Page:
The first stage of cloud formation leading to a tornado is the cumulus cloud. Cumulus clouds are the puffy, white clouds that appear often even in calm weather. They occur when warm, moist air rises and meets colder air, at which point the moisture condenses into clouds. There are several types of cumulus clouds, and cumulus congestus, or tower-like cumulus clouds, are the most likely to become cumulonimbus clouds.
Cumulonimbus clouds form from cumulus clouds, frequently along a cold front. They are low- to middle-level clouds, tall and dense, and they are often associated with thunderstorms and lightning. Cumulonimbus clouds have a characteristic anvil shape, with a flat top due to wind shear. They can look like a huge mushroom. Lightning can descend from the flat top; this is called anvil lightning. These anvil-shaped clouds are the largest clouds in the atmosphere.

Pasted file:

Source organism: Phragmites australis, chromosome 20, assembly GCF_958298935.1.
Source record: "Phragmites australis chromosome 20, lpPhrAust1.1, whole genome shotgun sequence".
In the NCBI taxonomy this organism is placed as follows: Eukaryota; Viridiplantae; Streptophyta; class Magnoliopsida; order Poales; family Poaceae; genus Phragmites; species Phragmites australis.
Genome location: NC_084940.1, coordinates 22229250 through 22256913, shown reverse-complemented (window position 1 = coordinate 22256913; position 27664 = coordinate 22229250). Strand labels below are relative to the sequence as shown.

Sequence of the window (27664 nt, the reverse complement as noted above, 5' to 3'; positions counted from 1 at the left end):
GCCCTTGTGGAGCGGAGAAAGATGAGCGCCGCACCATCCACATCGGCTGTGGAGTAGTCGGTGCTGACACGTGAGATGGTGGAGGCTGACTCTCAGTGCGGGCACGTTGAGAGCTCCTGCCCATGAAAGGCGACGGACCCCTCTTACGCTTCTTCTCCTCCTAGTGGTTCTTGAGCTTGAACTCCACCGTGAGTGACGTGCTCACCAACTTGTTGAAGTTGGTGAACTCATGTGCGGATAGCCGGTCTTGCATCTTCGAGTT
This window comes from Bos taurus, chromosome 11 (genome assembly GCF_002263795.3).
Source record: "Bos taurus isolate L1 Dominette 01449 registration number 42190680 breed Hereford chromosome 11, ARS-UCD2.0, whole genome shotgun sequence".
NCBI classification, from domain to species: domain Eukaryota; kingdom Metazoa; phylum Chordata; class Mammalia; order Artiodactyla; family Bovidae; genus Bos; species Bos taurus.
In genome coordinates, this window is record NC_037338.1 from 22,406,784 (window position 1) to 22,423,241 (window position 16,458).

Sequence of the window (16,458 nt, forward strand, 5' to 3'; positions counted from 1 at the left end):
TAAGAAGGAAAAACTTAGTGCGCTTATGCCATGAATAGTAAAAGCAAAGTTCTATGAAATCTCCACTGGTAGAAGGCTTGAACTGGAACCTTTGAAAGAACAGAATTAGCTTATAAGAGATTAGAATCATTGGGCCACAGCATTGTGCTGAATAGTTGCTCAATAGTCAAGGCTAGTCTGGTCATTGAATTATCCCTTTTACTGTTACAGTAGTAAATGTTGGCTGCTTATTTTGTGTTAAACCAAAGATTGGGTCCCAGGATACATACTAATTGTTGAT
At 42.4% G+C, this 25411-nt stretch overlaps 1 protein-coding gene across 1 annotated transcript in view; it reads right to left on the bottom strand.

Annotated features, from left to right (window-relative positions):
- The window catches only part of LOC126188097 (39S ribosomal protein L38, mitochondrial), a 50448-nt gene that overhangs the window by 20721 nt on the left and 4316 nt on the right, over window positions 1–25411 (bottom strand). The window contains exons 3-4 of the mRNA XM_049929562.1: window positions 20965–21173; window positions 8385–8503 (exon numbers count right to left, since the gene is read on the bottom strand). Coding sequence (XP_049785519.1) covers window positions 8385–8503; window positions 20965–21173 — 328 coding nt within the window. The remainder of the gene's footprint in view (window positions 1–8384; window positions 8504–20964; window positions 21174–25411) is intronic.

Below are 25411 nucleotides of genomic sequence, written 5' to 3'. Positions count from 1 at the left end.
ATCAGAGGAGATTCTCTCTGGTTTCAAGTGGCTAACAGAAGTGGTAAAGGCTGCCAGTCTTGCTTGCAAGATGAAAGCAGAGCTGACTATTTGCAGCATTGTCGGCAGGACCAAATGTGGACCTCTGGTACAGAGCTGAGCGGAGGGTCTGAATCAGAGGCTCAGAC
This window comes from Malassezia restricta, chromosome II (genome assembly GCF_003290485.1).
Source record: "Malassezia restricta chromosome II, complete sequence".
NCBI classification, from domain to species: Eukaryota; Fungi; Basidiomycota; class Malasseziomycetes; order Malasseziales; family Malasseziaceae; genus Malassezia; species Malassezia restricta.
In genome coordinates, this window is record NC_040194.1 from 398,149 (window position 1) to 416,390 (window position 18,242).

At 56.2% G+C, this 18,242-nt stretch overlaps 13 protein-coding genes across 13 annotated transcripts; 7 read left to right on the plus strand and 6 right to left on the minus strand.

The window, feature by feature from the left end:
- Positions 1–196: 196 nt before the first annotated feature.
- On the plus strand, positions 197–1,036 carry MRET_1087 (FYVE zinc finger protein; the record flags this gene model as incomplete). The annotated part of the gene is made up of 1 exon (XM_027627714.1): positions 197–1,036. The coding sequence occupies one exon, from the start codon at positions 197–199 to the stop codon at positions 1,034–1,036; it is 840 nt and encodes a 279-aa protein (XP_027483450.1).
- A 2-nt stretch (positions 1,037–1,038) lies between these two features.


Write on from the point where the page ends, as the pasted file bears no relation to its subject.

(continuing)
The wind shear at the top of an anvil-shaped cumulonimbus cloud can cause a convective loop of air to start spinning within the cloud. Then the updraft causes the spinning air to tilt upwards, vertically. This vertical updraft then rotates within the cloud and a mesocyclone forms. At this point, the cloud is part of a supercell thunderstorm, with high winds and frequently a lot of rain and hail.
This cloud, with a mesocyclone within it, can become a tornado because of a phenomenon called the rear flank downdraft, or RFD. This downdraft occurs because the rain from the cloud drags the mesocyclone within the cloud down toward the ground. At this point, you can see a funnel cloud descending from the cumulonimbus cloud. When the funnel cloud touches the ground, it becomes a tornado within a few minutes. The tornado can last from a few minutes to over an hour. Eventually, the RFD cools off the warm air powering the tornado, and it diminishes in power and speed.